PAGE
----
As one can see at this graphic the development of content as a product within an academic institution will require a publishing approach which is rather different from the traditional content elaboration and representation in universities. This is a challenge because different work cultures are expected to become blended.

It will need an appropriate organisational infrastructure that supports the stakeholders to establish a "work culture mosaic" - meaning: the integration of a set of different working styles - that allows efficient course production and course distribution.

Content and service as a product

Content on the Internet needs to be dealt with as a product. In other words content is the result of a development process and a workflow involving different stakeholders with different competencies. As a product content has a life cycle in which conceptualisation, design, development, maintenance, adaptation, further development and "phasing out" takes place.

Since we are talking here about the production of e-learning courses technical competencies with regards to applications, platforms and publishing are needed in addition. The following graphic is an example of  "Service blueprinting". It shows a workflow for instructional product development and deployment established already in eLearning academies in northern countries.


Graphic: Service blueprinting is part of "Service Engineering" that identifies all relevant activities of the service provision process. Workflow designed by Hoffmann & Reif.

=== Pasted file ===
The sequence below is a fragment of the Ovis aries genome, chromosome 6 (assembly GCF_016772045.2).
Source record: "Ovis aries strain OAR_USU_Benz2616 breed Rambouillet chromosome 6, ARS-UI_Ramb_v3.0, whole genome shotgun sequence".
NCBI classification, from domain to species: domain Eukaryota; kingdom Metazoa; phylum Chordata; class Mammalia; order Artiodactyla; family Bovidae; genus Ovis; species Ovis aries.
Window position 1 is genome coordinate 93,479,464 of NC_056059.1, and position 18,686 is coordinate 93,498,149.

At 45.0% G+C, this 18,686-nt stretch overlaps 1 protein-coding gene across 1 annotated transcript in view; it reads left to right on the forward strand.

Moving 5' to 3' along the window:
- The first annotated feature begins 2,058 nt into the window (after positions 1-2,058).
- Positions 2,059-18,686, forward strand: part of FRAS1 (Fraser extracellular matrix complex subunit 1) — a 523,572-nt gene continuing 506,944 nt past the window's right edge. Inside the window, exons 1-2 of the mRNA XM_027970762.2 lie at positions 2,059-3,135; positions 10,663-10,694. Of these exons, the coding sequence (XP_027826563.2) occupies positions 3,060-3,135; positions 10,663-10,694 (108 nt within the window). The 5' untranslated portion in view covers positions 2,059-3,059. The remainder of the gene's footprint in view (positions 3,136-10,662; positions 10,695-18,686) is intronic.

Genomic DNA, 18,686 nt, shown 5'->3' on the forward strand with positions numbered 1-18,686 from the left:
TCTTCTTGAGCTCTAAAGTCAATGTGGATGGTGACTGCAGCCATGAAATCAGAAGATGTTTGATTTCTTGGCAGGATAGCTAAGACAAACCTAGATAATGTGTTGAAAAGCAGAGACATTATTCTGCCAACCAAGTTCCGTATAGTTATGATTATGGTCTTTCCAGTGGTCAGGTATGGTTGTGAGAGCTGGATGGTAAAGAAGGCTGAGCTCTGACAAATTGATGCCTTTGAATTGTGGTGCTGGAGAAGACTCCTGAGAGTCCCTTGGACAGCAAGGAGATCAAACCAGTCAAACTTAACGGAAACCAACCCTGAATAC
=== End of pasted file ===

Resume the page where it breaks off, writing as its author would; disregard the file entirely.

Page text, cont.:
In the content development scenario of this graphic the author represents the subject matter expertise, he does the instructional design, provides the tutoring and in addition functions also as the product/course manager.

Through a suite of publishing and collaboration applications the author is enabled to undertake and manage a significant portion of the value creation chain. At a certain development stage of the organisation one might want to introduce a higher degree of division of work. But even then, it is an important strategic decision to combine the three specific competencies - instructional design, tutoring and course management - within the role of the author at the initiation of the programme.

Blending technology with learning poses requirements that determine the solutions to be developed and the skills to operate them, be it as a producer, teacher or administrator. Guiding learners via an Internet learning portal demand specific pedagogical skills with regards to the functionalities provided, such as chat, bulletin board, e-mail and media. Content needs to be constructed along the lines of the technical environment in which it is represented.

Furthermore content as a product needs to be embedded in a business plan. It has a defined market, development costs, a prize, customers and possibly or hopefully revenues.